You may not even realize that you’re doing it.
Spying is usually portrayed in books and movies as either James Bond-like heroics or crazy and paranoid behavior. You probably don’t see yourself as either of these extremes, but it’s possible that you are spying on your spouse…and damaging your fragile relationship in the process.
Spying behaviors include: checking your partner’s phone for call and text history, logging onto his email account, stalking her Facebook page, literally following him, checking with your “contact” at her office to find out who she’s been talking to and spending lunch breaks with.
It’s understandable why you, or anyone who has been cheated on, spy. It even sort of makes sense. Spying is one way to ensure that your partner really has changed and that promises are being kept. These might be promises to break off all contact with the one he or she had the emotional affair with or general assurances that you’re being told the whole truth about where your partner goes when not with you.
This subtle – or not so subtle – checking up you do is actually a good way to avoid interrogating or pumping your partner for information on a daily basis. You can just do “a little research” and come away knowing that you are being told the truth.
It’s one way to convince yourself that it’s safe to trust again without your partner knowing he or she’s being watched and scrutinized.
Spying on your spouse has a downside…
But, there’s a downside. Spying can also become sort of an addiction and a fuel for jealousy. You rely more and more intensely on the checking up you do. You feel unsure, suspicious and full of worries when you don’t take a daily perusal of your partner’s phone or Facebook page. You may even tell yourself the story that you can’t trust again unless you keep checking and this story can breed jealous fears and cause you to spy even more. Spying becomes a sort of crutch because the alternative – to not spy and simply trust – feels risky.
And that’s the tricky part because trusting again IS risky.
You don’t know whether your partner can be trusted again or if he or she have another affair. The reason why any of us spy is because it sometimes provides answers to those nagging questions that keep us held in the emotional pain of the past betrayal.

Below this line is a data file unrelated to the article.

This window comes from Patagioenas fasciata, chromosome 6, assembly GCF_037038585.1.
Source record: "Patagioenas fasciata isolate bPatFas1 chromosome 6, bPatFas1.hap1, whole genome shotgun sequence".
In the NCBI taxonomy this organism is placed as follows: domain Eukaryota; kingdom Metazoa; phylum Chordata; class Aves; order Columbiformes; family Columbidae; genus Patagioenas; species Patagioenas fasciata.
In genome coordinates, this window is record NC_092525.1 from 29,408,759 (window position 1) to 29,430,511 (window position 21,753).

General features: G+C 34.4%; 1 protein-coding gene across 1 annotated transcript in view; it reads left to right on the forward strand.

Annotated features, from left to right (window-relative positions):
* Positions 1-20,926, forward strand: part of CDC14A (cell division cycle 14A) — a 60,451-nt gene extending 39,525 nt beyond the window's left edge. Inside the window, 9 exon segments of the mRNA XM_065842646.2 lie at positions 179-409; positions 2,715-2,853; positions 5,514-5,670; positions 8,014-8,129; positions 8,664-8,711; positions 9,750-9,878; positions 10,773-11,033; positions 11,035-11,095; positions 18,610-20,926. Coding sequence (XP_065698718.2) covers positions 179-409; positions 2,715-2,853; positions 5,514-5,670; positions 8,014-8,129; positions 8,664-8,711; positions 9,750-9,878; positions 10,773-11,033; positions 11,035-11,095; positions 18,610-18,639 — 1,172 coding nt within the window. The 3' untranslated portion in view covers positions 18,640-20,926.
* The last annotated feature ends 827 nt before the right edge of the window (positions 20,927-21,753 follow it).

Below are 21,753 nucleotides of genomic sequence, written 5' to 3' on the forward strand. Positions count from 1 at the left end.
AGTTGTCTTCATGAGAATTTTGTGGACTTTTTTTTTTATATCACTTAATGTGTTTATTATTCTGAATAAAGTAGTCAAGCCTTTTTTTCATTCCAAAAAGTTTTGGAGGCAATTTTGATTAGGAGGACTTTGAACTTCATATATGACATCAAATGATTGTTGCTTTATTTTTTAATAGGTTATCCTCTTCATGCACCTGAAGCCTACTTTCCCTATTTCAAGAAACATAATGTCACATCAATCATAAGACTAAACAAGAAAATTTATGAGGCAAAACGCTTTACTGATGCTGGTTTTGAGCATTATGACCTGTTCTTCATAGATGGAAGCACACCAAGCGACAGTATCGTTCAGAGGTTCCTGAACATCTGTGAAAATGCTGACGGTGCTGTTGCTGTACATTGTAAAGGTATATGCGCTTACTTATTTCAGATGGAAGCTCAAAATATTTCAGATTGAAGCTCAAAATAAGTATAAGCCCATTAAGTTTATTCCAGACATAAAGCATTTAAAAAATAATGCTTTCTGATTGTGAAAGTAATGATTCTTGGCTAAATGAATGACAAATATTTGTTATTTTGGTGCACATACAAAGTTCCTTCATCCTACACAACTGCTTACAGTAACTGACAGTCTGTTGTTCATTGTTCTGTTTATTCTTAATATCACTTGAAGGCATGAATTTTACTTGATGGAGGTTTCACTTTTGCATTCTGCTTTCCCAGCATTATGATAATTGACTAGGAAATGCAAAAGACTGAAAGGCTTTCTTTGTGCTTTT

The real risk of spying is that it can end up damaging your relationship more than it tells you whether or not to trust again. Spying can drive a huge wedge between you and your partner. It costs you re-connection and renewed intimacy. Even if your partner never finds out that you sneak and look at his phone or follow her when she goes out, it’s nearly impossible for you to open your heart to your partner and move closer when you are (at least partly) holding back and constantly checking up.
If you do get caught spying, you’re going to feel an even bigger distance between the two of you than before. Your partner will get angry, defensive and believe that you’ll never ever forgive him or her for the emotional affair. Your partner may accuse you of living in the past instead of trying to rebuild a future together…and there’s some truth to this accusation.
Because trusting again after your partner cheats is risky and can be difficult, it’s important for you to honor how you feel and allow the process to happen on your time and in a smart way.
It really helps if you…
Pause before you spy.
Breathe whenever you feel the urge to check up on your partner, especially if this is a daily or regular occurrence. Even if you only pause for a few moments to sit quietly and breathe, you’ll give yourself a chance to make a wise move that will benefit you (and your relationship) in the short- and long-term.
Examine your true motives.
Be honest with yourself. Aside from the fact that your partner had an affair in the past, do you have a compelling reason (based on reliable facts) that there’s something suspicious going on now? Look closely at your urge to spy and if it’s coming from a motivation to control, get revenge, from jealousy or is only because of the past, really consider the consequences of what you’re about to do. Are you willing to risk the connection you’re trying to rebuild?
Make a conscious choice about what you will do next. It’s important for you to take action if you see that your partner is not keeping agreements or is lying to you. We do NOT recommend that you pretend the affair didn’t happen, but just make sure you are moving forward (and in the direction you want to go) mindfully.
Do you think that spying on your spouse is fair game after an affair, or if you suspect cheating? Let us know your thoughts!
If you’re struggling with jealousy after your partner’s emotional affair and this is contributing to your urge to spy, we can help. Our free 7 Jealousy-Stopping Secrets ebook can offer you strategies and advice so you can start moving past jealousy and learn to trust again.